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74-Year-Old Guilty of Ponzi Scheme

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Calgary, ABA 74-year-old man has been sentenced to six years in prison for his role in securities fraud. Specifically, the accused was alleged to have scammed investors across North America in a $37.5 million Ponzi scheme that a judge said, "devastated many lives." Although this case of stock investment fraud is not on the same magnitude as Bernard Madoff's Ponzi scheme, many people lost money in the securities investment fraud.

According to the National Post, Murray Harold Stark pleaded guilty to one count of fraud over $5,000. Because of his advanced age and because both the Crown (Canada's prosecution) and the defense lawyer jointly submitted a request regarding the sentence, Stark was sentenced to six years. The Ponzi scheme was reportedly run under the name HMS Financial, which accepted investments from individuals in Canada and across North America.

HMS Financial promised investors they would receive returns of between eight and 12 percent per month, compounded quarterly.

Although Stark is not believed to have been the director of the Ponzi scheme, prosecutors argued that he did not actually ensure that a vital $30 million US bond existed. That bond was used to convince investors that their investments were safe. Investors were told that their money was protected by the $30 million bond, which would guarantee against massive losses. The bond, however, did not exist and the investors' money was not protected.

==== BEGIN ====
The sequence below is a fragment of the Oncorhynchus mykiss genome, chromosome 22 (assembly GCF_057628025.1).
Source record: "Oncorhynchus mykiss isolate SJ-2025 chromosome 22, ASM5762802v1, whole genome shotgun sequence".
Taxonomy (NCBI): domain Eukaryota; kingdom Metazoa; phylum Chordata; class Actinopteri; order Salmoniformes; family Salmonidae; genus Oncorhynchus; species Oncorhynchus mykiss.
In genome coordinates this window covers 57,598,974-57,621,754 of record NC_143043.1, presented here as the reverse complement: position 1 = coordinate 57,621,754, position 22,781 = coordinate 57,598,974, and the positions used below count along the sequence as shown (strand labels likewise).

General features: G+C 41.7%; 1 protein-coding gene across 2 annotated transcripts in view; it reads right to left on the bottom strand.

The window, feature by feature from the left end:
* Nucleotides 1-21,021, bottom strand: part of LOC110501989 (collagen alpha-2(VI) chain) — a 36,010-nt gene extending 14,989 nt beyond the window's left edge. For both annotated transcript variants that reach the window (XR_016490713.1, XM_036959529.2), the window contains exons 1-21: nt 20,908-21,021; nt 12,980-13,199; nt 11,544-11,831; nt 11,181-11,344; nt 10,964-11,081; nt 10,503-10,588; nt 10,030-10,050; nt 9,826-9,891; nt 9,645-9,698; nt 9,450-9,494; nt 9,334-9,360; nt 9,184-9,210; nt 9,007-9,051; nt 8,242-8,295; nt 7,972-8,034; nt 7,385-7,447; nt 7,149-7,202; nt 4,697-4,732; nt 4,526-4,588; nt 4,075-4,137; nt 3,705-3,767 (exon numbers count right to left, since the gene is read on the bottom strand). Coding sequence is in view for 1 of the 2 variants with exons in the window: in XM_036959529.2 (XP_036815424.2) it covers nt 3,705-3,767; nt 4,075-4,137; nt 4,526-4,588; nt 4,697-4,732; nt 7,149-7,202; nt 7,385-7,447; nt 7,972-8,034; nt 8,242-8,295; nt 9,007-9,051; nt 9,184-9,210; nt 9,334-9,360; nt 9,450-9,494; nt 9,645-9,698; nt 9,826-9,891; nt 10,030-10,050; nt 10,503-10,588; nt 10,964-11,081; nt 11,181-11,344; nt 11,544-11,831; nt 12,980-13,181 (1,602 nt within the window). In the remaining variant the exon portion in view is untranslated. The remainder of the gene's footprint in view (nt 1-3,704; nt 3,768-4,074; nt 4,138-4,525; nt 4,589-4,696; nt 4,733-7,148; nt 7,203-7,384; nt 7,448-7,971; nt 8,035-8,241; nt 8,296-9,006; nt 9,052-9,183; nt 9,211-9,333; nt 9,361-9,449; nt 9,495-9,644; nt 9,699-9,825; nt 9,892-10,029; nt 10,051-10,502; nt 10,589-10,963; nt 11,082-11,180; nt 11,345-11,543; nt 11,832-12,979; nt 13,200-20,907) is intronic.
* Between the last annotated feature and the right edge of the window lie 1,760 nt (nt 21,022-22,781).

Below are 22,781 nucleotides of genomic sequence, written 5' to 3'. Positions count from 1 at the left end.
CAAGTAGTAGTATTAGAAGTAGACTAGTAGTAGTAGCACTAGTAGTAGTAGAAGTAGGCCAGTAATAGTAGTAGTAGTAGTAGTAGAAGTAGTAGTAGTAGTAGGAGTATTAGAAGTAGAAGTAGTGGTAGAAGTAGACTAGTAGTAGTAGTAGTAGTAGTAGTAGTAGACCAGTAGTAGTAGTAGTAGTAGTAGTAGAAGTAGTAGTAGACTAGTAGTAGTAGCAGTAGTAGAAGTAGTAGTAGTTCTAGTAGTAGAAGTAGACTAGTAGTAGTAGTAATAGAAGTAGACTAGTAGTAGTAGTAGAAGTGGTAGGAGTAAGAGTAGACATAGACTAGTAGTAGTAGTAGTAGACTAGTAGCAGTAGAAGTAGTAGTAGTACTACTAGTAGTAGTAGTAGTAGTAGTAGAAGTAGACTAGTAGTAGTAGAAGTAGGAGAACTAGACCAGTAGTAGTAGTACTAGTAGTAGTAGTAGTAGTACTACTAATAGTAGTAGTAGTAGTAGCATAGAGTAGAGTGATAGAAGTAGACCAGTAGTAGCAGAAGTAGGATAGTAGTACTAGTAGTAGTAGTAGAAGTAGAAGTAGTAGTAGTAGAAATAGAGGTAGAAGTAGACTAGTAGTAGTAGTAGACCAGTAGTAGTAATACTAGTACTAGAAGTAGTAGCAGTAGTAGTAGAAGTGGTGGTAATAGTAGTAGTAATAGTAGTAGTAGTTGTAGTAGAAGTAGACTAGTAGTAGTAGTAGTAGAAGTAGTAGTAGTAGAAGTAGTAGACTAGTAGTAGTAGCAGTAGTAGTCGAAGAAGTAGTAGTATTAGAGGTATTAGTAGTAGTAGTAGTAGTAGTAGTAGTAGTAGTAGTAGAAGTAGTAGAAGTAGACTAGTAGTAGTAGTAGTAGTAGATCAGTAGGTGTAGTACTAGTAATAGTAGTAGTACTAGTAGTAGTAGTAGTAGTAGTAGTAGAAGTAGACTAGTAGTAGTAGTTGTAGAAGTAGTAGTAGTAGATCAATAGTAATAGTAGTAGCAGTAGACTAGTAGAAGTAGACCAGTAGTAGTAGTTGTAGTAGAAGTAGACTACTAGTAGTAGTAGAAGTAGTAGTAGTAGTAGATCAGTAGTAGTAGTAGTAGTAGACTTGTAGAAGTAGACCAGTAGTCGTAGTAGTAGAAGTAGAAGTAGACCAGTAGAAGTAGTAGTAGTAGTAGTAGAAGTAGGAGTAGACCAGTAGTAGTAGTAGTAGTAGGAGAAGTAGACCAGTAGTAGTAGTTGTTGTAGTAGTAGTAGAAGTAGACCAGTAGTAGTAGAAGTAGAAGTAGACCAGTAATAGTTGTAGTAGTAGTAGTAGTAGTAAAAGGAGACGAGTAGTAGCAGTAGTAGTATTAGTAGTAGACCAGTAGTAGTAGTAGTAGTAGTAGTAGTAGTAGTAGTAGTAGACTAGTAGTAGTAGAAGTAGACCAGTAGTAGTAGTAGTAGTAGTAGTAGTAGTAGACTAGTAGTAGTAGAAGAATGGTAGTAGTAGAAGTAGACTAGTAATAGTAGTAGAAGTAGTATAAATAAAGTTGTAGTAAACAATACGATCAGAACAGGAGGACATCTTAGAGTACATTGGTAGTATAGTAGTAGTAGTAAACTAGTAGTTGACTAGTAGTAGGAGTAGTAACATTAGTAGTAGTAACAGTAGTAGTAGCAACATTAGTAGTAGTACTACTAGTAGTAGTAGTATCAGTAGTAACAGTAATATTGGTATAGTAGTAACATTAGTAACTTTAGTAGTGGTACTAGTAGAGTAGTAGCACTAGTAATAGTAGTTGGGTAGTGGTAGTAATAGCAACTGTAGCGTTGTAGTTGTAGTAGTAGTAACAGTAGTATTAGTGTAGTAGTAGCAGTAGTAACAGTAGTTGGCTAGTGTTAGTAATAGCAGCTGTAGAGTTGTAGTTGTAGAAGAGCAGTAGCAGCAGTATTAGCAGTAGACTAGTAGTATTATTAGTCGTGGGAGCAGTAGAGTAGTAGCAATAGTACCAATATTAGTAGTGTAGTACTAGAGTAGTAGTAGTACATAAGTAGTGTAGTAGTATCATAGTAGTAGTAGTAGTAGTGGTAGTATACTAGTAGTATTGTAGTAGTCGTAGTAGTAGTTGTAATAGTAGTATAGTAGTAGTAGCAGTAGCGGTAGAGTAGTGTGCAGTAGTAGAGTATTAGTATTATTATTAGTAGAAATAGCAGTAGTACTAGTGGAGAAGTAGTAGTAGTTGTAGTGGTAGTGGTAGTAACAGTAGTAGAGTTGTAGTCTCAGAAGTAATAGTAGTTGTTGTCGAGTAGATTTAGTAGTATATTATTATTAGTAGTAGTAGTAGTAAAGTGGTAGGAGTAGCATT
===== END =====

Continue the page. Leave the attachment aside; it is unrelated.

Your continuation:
Victims said they lost their life savings to the Ponzi scheme, and they have been financially devastated by the fraud. A class-action securities lawsuit has been filed by investors, who hope to recover at least some of the money they lost.

Another person charged in the scheme, HMS Financial, is also expected to plead guilty for his role. Meanwhile, a lawyer who is believed to have given the Ponzi scheme legitimacy has been disbarred and faces a pretrial hearing.

Ponzi schemes are investment scams in which money from new investors, rather than money from legitimate investments, is used to pay out the interest and principle of earlier investors. The most infamous Ponzi scheme was that of Bernard Madoff, who ran a Ponzi scheme reportedly worth around $65 billion.

Meanwhile, a man in South Florida has been charged with running a scam involving fake investments in Facebook and Groupon. The man reportedly scammed $11 million from investors based on shares in Facebook Inc. and Groupon Inc. that did not actually exist. Officials accused the man of running a two-year scheme through Praetorian Global Fund Ltd, and used investors' money to finance a luxury lifestyle, including jewelry and cars.

The accused is charged with wire fraud, securities fraud and money laundering, according to BusinessWeek (11/18/11).


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